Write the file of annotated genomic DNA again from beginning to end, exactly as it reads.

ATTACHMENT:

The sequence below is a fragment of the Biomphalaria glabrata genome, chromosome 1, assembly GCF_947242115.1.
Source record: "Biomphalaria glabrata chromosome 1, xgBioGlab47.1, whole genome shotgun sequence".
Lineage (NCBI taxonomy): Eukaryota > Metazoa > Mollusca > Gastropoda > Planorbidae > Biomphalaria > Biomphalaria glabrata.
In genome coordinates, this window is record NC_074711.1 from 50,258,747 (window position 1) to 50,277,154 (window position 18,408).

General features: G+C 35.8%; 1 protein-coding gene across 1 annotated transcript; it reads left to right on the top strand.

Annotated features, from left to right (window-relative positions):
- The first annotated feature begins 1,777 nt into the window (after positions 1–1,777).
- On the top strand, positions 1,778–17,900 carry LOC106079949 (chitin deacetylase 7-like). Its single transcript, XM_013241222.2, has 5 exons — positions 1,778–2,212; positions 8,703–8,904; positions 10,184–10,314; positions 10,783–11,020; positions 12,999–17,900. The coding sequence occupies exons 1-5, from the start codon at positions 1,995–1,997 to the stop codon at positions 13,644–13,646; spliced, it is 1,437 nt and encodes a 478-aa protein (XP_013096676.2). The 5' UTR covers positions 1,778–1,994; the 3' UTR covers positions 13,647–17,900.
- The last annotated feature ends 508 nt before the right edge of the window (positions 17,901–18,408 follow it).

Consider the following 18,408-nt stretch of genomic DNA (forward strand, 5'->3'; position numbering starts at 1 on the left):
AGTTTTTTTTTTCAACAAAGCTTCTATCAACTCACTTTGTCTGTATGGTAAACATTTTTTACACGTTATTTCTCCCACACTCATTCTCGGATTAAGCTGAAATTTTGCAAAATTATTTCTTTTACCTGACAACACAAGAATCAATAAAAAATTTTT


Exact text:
The sequence below is a fragment of the Biomphalaria glabrata genome, chromosome 1, assembly GCF_947242115.1.
Source record: "Biomphalaria glabrata chromosome 1, xgBioGlab47.1, whole genome shotgun sequence".
Lineage (NCBI taxonomy): Eukaryota > Metazoa > Mollusca > Gastropoda > Planorbidae > Biomphalaria > Biomphalaria glabrata.
In genome coordinates, this window is record NC_074711.1 from 50,258,747 (window position 1) to 50,277,154 (window position 18,408).

General features: G+C 35.8%; 1 protein-coding gene across 1 annotated transcript; it reads left to right on the top strand.

Annotated features, from left to right (window-relative positions):
- The first annotated feature begins 1,777 nt into the window (after positions 1–1,777).
- On the top strand, positions 1,778–17,900 carry LOC106079949 (chitin deacetylase 7-like). Its single transcript, XM_013241222.2, has 5 exons — positions 1,778–2,212; positions 8,703–8,904; positions 10,184–10,314; positions 10,783–11,020; positions 12,999–17,900. The coding sequence occupies exons 1-5, from the start codon at positions 1,995–1,997 to the stop codon at positions 13,644–13,646; spliced, it is 1,437 nt and encodes a 478-aa protein (XP_013096676.2). The 5' UTR covers positions 1,778–1,994; the 3' UTR covers positions 13,647–17,900.
- The last annotated feature ends 508 nt before the right edge of the window (positions 17,901–18,408 follow it).

Consider the following 18,408-nt stretch of genomic DNA (forward strand, 5'->3'; position numbering starts at 1 on the left):
AGTTTTTTTTTTCAACAAAGCTTCTATCAACTCACTTTGTCTGTATGGTAAACATTTTTTACACGTTATTTCTCCCACACTCATTCTCGGATTAAGCTGAAATTTTGCAAAATTATTTCTTTTACCTGACAACACAAGAATCAATAAAAAATTTTT